Doctor’s Day: 8 Things I Wish I Knew Before Becoming a Doctor!
There are times you will feel helpless but you can’t save every patient
(July 1 is observed as the National Doctor’s Day to honour the legendary physician and the second Chief Minister of West Bengal, Dr Bidhan Chandra Roy and a day for doctors all over the country to reflect on their love, ethics and commitment to medicine)
I save lives for a living. I’ve been doing that for the last 25 years.
Before starting medical school I knew that it won’t be easy. I’ll have to build on a whole new ‘medical’ vocabulary to the extent that my brain might explode. What I didn’t know was that the profession is nothing as glamorous as films make it out to be.
To all the young fellows dreaming about medical school, here are 8 things you should learn from a seasoned doctor before you decide to don the white coat for life:
1. You Will Never Be Super Rich
You will be well-off and at a better place than many people but don’t join the profession thinking you’ll become a gold digger. Less than 1% of doctors in the whole country strike it big enough to build their own hospitals, get into the mega league and talk big bucks, the rest of us are just comfortable in our lives.
2. You Will Still Ask Your Dad For Money At 30
This while your friends from IT and MBA will be travelling the world, buying their first cars, first homes, getting married and probably making babies.
Medicine is the toughest profession there is. It involves at least 10 years of hard work and very high tuition fees to become a specialist and then for a year or two of rural services if you work in India. You will be shocked as to how much patience and perseverance is required and how much your residency will take out of you.
There are benefits and drawbacks either way.
3. A 10-Hour Shift Can Mean More Than 24-Hours In the OT
Pressured and over-stretched have altogether new limits in our profession.
Especially if you are delivering babies. Babies don’t care about your schedule, the clock or your calendar. They pop when they pop. In fact that’s the case for any surgeon. An emergency comes at any time and someone’s life is always at stake. More than often, by the time you scrub off for the day, you probably haven’t slept for 24-hours straight.
You Will Also Like: 5 Funny Medical Memes Your Doc Wants You To See
4. Once You Choose a Speciality, It’s For Life
If an engineer is unhappy in his work life he can go ahead and do an MBA. Start all over again with a fresh career within two years, at a better pay package. That doesn’t happen in medicine. Once you’ve decided your speciality, even within that you can’t move around without once again devoting years and money to go to medical school again.
The funny part is that you make up your mind about which speciality you want to pick up by the end of medical school - that’s when you’re 22 or 23-years-old and are stuck with it for the rest of your life.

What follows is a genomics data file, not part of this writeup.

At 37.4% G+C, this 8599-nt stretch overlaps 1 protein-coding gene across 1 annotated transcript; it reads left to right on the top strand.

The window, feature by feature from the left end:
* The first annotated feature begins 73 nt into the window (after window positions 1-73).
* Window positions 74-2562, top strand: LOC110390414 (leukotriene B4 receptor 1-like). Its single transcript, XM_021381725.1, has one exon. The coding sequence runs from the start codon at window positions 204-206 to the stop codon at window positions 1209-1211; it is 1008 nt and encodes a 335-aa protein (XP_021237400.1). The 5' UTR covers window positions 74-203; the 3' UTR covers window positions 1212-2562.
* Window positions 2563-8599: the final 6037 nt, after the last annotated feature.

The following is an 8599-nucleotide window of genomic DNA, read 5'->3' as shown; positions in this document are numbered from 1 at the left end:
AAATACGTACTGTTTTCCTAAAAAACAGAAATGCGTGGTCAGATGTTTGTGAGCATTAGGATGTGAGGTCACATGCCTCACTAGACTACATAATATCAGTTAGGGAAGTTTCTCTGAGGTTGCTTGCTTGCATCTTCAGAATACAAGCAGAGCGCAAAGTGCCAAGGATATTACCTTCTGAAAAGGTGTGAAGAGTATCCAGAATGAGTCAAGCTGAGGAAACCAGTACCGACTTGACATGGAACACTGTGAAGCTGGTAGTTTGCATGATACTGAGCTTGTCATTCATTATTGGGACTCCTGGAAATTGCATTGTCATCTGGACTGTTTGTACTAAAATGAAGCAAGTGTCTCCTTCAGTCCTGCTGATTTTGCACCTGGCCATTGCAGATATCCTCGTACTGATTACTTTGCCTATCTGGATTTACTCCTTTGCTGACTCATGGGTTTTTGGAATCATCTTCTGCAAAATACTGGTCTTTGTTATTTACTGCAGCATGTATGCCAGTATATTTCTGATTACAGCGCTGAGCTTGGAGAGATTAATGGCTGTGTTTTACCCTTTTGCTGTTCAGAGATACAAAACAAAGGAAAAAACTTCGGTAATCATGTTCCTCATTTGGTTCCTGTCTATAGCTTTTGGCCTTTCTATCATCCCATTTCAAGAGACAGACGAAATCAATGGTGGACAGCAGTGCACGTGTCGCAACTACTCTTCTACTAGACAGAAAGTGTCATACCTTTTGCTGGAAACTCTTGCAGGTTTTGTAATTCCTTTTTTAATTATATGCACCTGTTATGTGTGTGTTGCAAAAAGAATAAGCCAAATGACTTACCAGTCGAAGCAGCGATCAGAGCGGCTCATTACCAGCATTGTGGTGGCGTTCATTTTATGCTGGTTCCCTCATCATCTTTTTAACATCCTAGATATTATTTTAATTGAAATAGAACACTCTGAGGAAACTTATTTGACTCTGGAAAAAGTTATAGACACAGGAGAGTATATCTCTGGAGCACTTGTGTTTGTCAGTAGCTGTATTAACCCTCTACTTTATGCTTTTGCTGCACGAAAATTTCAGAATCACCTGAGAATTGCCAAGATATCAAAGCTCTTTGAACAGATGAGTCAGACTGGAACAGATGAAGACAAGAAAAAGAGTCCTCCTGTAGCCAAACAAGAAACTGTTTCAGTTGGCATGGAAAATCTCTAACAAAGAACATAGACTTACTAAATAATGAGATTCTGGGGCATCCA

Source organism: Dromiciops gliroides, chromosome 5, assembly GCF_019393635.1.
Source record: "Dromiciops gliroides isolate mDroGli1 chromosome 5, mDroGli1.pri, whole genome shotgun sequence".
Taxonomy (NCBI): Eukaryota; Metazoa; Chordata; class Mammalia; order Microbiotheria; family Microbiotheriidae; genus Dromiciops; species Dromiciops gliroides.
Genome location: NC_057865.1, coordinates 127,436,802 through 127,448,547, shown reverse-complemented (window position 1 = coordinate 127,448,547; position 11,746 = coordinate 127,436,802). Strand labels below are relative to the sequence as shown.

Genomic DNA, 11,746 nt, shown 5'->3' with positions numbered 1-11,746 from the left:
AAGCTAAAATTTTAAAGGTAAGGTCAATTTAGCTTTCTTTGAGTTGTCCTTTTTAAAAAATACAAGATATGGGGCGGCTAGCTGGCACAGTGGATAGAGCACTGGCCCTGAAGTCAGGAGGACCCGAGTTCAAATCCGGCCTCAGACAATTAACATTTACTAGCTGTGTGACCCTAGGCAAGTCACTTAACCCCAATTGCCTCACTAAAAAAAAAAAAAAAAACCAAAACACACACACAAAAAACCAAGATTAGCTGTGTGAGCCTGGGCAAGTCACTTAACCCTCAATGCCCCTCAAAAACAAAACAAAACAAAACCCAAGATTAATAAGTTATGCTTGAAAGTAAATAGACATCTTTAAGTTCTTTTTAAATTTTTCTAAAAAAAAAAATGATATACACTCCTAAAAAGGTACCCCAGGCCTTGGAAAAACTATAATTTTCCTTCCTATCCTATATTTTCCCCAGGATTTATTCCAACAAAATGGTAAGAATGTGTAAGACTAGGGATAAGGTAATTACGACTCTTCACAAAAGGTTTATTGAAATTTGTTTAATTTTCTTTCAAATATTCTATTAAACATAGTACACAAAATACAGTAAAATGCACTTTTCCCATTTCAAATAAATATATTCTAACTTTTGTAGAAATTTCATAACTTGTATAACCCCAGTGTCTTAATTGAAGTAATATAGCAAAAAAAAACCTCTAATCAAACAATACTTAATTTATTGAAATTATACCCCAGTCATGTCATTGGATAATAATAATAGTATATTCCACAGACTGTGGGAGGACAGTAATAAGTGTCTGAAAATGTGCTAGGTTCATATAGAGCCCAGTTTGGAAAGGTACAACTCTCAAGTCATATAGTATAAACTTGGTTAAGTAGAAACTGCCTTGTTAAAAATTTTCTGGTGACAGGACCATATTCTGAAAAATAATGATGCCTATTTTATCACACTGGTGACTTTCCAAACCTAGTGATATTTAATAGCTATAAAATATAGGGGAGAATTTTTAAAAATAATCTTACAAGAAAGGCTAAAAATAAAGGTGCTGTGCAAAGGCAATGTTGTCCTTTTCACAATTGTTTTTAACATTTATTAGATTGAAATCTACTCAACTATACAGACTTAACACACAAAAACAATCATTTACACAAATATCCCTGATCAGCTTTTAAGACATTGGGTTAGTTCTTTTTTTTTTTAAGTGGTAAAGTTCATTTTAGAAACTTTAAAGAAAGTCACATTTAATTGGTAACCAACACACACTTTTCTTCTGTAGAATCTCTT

4. Becoming a Doctor Is a Lot Of Paperwork
Sometimes the most important thing we do at hospitals is paperwork. You have to take it with a pinch of salt that documentation is as important as saving lives. From pre-authorisation forms, medical insurance, to noting down each and every instruction given to a patient, doctors are often buried in piles of charts.
6. You Will Mess Up But It’s Going To Be Fine
In medicine, your multitasking game has to be level A. Sometimes you are the only person in the shift and there are patient rounds, OPDs, surgeries, take life altering decisions in nanoseconds but you just can’t afford to mess up. Sadly, you will. Many times in your career you will question your decision to become a doctor, you might contemplate running away, switching careers or hiding in a hole, but it’s going to be okay. And you will live to learn from your mistakes and cut yourself some slack for it.
7. If Someone Else’s Life Is In Your Hands, You Have To Take Damn Good Care Of Yourself
You can’t be sloppy about your own health because it will reflect on your patients. There is never any time but you have to make the effort for exercising and maintaining a good diet around your appointments.
8. You Can’t Save All Your Patients
No matter how hard you try and how long it’s been, delivering bad news never gets easy. You can never be neutral when you tell a mother that she lost her only child, or that the most important person in someone’s life has passed away on your watch. No matter how often it happens, a patient’s death will leave you really sick.
(Dr Vijay D’Silva is among the best intensivists in India. He’s currently the medical director of Critical Care at the Asian Heart Institute in Mumbai. He’s a pro at managing all types of medical emergencies with excellent results)
(Subscribe to FIT on Telegram)
Subscribe To Our Daily Newsletter Now.